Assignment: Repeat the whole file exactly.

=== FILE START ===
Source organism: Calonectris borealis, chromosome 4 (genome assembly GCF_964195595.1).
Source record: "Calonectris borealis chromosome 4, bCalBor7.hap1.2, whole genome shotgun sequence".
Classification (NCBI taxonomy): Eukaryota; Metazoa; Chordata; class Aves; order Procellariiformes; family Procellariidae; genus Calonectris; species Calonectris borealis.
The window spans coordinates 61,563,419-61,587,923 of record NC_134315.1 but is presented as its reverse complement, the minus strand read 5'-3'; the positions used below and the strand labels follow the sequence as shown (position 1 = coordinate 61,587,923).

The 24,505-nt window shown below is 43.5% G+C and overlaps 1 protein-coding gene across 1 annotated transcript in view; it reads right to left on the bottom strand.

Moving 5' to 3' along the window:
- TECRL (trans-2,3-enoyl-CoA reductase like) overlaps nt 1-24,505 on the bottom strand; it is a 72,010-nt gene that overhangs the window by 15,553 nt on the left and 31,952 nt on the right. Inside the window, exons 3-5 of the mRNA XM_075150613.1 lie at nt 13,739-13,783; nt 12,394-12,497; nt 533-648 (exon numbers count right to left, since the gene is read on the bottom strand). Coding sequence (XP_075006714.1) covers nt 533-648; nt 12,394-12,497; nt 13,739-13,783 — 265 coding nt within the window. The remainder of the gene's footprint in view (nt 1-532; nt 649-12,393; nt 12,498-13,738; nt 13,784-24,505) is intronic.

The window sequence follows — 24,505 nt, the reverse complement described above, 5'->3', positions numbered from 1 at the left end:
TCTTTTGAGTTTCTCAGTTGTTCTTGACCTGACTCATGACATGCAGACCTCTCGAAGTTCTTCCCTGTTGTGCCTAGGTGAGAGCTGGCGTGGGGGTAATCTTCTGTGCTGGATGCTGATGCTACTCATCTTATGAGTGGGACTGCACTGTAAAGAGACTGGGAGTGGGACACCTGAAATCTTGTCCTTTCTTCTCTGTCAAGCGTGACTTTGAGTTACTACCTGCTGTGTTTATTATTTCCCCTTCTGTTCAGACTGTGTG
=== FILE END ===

Source organism: Calonectris borealis, chromosome 4 (genome assembly GCF_964195595.1).
Source record: "Calonectris borealis chromosome 4, bCalBor7.hap1.2, whole genome shotgun sequence".
Classification (NCBI taxonomy): Eukaryota; Metazoa; Chordata; class Aves; order Procellariiformes; family Procellariidae; genus Calonectris; species Calonectris borealis.
The window spans coordinates 61,563,419-61,587,923 of record NC_134315.1 but is presented as its reverse complement, the minus strand read 5'-3'; the positions used below and the strand labels follow the sequence as shown (position 1 = coordinate 61,587,923).

The 24,505-nt window shown below is 43.5% G+C and overlaps 1 protein-coding gene across 1 annotated transcript in view; it reads right to left on the bottom strand.

Moving 5' to 3' along the window:
- TECRL (trans-2,3-enoyl-CoA reductase like) overlaps nt 1-24,505 on the bottom strand; it is a 72,010-nt gene that overhangs the window by 15,553 nt on the left and 31,952 nt on the right. Inside the window, exons 3-5 of the mRNA XM_075150613.1 lie at nt 13,739-13,783; nt 12,394-12,497; nt 533-648 (exon numbers count right to left, since the gene is read on the bottom strand). Coding sequence (XP_075006714.1) covers nt 533-648; nt 12,394-12,497; nt 13,739-13,783 — 265 coding nt within the window. The remainder of the gene's footprint in view (nt 1-532; nt 649-12,393; nt 12,498-13,738; nt 13,784-24,505) is intronic.

The window sequence follows — 24,505 nt, the reverse complement described above, 5'->3', positions numbered from 1 at the left end:
TCTTTTGAGTTTCTCAGTTGTTCTTGACCTGACTCATGACATGCAGACCTCTCGAAGTTCTTCCCTGTTGTGCCTAGGTGAGAGCTGGCGTGGGGGTAATCTTCTGTGCTGGATGCTGATGCTACTCATCTTATGAGTGGGACTGCACTGTAAAGAGACTGGGAGTGGGACACCTGAAATCTTGTCCTTTCTTCTCTGTCAAGCGTGACTTTGAGTTACTACCTGCTGTGTTTATTATTTCCCCTTCTGTTCAGACTGTGTG